Joe Boyle was a boxing promoter who made a fortune in gold mining. In later life he mingled with presidents, prime ministers, and, romantically, with a queen.
Joe Boyle’s Early Life
Born in Toronto in 1867, Joseph Whiteside Boyle moved to Woodstock, Ontario with his family when he was four years old. He graduated from Woodstock College with his high school diploma and set off for New York with his father.
According to the Canadian Encyclopedia he “hopped an outbound ship, spending three years at sea. On his return he started a freighting business, got married.” The marriage lasted long enough to produce several children but it could not survive Boyle’s restless spirit.
The Klondike Gold Rush
Leaving his wife behind, Boyle hooked up with the Australian heavyweight boxing contender Frank Slavin whose record suggests he was on the downside of his career in the ring.
In 1897, the boxer with Boyle as his manager headed off to Dawson City in the Yukon to try their luck in the gold rush. Clearly, Boyle had more of a knack for gold mining than for boxing promotion and he quickly got control of the rights to a large parcel of Klondike River valley land.
Michael Gates on the Dawson City website (“ ‘Klondike’Joe Boyle,”) writes that Boyle “eventually wrestled control of the Canadian Klondyke Mining Company from the powerful Rothschild family. By 1909, he was in charge of one of the two corporate mining giants in the Klondike and became known as ‘The King of the Klondike.’ ”
Stanley Cup Contenders
Now a rich man, Boyle financed a hockey team to challenge for the Stanley Cup. The Dawson City Nuggets travelled to the nation’s capital to take on the Ottawa Silver Seven. The Yukon team should have received a trophy for the journey alone, which took a month and involved dog sleds, ships, and railways.
The games did not turn out well for the visiting team, losing 9-2 and 23-2 to the reigning Stanley Cup champions. But, the Nuggets did get their name on the trophy.
Joe Boyle Goes to War
The Woodstock Public Library records that when the First World War started Boyle “outfitted and presented to the Canadian Army the 50-man Yukon Machine Gun Company. Named an Honourary Lt. Colonel of the Canadian Militia, he was adjudged too old to command it in the field.” But, that didn’t keep him from the action.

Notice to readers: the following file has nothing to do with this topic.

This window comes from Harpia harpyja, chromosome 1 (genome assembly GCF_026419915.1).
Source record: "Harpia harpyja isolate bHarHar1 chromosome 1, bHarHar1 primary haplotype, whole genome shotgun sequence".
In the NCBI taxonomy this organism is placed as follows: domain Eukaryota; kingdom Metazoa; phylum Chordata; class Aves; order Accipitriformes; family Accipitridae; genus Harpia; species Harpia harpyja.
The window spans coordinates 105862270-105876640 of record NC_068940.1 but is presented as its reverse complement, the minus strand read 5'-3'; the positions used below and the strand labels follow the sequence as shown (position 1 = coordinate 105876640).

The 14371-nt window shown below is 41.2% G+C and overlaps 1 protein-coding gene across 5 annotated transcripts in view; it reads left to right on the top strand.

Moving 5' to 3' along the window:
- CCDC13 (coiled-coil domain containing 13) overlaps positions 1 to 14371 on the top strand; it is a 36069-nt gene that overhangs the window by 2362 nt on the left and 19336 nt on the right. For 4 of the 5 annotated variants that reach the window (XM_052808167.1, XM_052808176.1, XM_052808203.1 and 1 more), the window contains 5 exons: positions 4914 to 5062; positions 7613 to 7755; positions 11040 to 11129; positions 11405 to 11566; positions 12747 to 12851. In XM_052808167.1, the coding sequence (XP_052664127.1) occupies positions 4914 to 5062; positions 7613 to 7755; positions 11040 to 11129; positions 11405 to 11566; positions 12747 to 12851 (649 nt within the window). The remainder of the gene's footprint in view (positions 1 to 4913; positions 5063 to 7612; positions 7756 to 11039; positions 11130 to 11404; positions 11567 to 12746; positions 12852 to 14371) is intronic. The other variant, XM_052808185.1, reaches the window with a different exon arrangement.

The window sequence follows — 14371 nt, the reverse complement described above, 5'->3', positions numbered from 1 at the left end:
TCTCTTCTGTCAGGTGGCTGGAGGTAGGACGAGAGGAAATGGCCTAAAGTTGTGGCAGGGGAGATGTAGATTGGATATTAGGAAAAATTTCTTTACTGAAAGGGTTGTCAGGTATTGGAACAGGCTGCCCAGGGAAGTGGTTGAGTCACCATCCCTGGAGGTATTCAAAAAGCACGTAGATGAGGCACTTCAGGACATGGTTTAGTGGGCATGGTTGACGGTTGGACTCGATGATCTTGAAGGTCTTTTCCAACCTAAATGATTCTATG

He set off for Russia and was put in charge of getting the transportation system of the southwest sorted out. With the Bolsheviks taking over control of Russia, Boyle went to Romania to see if he could be of help. “Well, yes,” the Romanians said, “we’d like our crown jewels back.”
(The Dictionary of Canadian Biography says the treasure was the Romanian archives and paper currency; all other sources say it was the crown jewels.)
Whether jewels or the more prosaic archives and money, the goods were held in the Kremlin in Moscow and Boyle was able to spirit them away, and, says the Yukon Education Student Network, there followed a dash to Romania by train that involved a fair bit of gunfire: “Crashing through one last enemy rail block he finally arrived at the Romanian border. Boyle was surprised when his train was met with intense gunfire as it attempt to pass Romanian troops.” He was able to explain the nature of the precious cargo and the soldiers put down their guns.
The King of the Klondike meets the Queen of Romania
In 1918, Boyle negotiated a ceasefire between Romania and rebel forces in Bessarabia. Then, says the Dictionary of Canadian Biography, he rescued “50 high-ranking Romanians held in Odessa by revolutionaries, [making] Boyle a national hero in Romania.”
These exploits brought him to the attention of the Queen Marie of Romania, a granddaughter of Britain’s Queen Victoria.
Queen Marie was a noted beauty and romantic and sources are coy about the nature of her relationship with Boyle. The Canadian Encyclopedia notes that, “The Queen’s diary is full of descriptions of Boyle’s strength, rugged good looks, deep blue eyes, and reassuring smile. For his part, Boyle was smitten. He would clasp her hand and promise that nothing would make him forsake her.” But, his pledge was undone by his health.
Boyle suffered a stroke in 1918 and his physical condition declined over the next five years. He died in England in 1923.